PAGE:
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Magazine Editors


For the most part, the magazines that existed before the 19th century were designed for relatively small, highly educated audiences. In the early 19th century, however, inexpensive magazines that catered to a larger audience began to appear. At the same time, magazines began to specialize, targeting specific audiences. That trend continues today, with 7,218 consumer print magazines in production in 2018, according to the market research group Statista.

Beginning in the 19th century, magazine staffs became more specialized. Whereas in early publishing a single person would perform various functions, in the 19th century and later, employees performed individual tasks. Instead of having a single editor, for example, a magazine would have an editorial staff. One person would be responsible for acquisitions, another would copyedit, another would handle editorial tasks related to production, and so forth.

The publishing industry has also been powerfully affected by technology. Publishing came into existence only after Johannes Gutenberg had invented the printing press in the mid-15th century, and it has changed in various ways as technology has developed. The most important recent developments have been those that have made it possible to transfer and manipulate information rapidly and efficiently. The development of the computer has revolutionized the running of magazines and other publications. The worldwide scope of magazine reporting is, of course, dependent upon technology that makes it possible to transmit stories and photographs almost instantaneously from one part of the world to another.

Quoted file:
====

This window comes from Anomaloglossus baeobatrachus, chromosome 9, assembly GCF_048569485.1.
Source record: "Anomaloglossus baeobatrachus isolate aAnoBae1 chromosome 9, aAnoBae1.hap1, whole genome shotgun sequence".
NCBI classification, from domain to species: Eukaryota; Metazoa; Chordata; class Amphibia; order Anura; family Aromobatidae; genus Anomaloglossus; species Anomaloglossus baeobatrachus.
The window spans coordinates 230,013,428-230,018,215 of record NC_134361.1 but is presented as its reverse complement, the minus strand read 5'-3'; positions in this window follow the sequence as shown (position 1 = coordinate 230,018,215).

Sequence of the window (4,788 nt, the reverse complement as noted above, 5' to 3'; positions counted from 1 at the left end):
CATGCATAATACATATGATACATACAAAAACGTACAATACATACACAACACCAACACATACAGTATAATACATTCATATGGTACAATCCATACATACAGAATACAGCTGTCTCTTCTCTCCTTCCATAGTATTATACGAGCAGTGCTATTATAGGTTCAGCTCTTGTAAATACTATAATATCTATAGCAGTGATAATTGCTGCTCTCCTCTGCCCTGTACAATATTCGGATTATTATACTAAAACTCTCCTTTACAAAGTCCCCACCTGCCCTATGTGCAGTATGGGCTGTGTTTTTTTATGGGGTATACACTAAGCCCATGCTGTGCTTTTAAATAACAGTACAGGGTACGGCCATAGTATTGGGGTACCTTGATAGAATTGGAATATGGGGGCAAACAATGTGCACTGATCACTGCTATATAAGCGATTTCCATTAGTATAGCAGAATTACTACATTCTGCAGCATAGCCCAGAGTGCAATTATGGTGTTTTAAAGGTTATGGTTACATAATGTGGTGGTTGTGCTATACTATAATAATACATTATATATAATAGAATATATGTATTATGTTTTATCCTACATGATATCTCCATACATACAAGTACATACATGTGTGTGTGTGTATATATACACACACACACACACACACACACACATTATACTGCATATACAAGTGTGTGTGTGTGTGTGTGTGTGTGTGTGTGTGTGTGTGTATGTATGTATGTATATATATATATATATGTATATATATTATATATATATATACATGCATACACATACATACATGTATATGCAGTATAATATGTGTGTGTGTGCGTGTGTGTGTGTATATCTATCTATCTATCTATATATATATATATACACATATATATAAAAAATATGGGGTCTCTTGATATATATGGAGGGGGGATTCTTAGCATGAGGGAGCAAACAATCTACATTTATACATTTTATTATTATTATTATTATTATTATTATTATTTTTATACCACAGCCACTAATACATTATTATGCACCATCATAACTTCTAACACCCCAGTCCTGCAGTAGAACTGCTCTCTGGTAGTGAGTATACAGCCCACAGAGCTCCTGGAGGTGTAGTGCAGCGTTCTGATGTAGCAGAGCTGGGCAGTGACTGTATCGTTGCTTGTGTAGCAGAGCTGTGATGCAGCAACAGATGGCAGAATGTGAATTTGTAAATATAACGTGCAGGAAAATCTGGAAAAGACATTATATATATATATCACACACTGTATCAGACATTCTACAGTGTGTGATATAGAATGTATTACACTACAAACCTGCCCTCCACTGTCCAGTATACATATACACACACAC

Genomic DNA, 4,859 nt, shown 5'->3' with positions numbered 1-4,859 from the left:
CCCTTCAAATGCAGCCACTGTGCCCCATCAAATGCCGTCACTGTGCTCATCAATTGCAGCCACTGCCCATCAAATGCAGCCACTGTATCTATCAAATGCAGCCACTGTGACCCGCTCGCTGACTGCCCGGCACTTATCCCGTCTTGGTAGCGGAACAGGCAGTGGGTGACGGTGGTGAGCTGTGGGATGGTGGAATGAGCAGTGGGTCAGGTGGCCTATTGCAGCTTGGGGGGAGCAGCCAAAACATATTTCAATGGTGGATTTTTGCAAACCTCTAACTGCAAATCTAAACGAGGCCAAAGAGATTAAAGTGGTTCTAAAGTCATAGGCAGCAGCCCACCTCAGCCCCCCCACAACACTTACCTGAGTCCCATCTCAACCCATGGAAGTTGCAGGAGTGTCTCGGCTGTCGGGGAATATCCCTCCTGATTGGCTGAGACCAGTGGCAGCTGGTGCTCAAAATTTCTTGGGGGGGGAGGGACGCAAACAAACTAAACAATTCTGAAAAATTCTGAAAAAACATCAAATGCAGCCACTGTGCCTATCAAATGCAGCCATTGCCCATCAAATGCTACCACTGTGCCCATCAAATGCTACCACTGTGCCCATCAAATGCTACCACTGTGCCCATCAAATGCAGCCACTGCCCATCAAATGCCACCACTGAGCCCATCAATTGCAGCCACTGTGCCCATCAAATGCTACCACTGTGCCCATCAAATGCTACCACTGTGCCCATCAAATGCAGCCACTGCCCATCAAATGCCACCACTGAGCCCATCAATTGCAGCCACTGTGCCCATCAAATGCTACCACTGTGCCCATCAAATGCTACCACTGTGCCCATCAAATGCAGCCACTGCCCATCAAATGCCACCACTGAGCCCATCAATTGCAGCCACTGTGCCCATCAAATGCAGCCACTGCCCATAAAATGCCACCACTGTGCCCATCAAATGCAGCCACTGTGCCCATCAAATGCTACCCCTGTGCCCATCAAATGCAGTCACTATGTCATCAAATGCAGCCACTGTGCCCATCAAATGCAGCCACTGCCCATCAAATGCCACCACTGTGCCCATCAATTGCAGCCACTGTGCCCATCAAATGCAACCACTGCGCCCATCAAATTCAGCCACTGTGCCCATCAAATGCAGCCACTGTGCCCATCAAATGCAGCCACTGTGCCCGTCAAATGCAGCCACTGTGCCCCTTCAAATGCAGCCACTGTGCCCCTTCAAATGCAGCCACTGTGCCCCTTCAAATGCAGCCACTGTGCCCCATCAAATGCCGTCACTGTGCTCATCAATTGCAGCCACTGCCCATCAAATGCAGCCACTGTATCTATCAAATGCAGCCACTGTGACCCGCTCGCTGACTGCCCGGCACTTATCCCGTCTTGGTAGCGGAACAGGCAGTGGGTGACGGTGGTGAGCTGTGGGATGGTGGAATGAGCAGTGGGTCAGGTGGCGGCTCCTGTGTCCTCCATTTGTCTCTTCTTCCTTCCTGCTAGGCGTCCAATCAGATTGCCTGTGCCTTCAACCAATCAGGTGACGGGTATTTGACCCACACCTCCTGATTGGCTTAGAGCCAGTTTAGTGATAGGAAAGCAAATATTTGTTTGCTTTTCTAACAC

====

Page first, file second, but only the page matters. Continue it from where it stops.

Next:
The Internet has provided an entirely new medium for magazines. Readers can read many magazines online, either on their computer or mobile device. Online publishers avoid paper and printing costs, but still collect revenue from online subscriptions and advertising.

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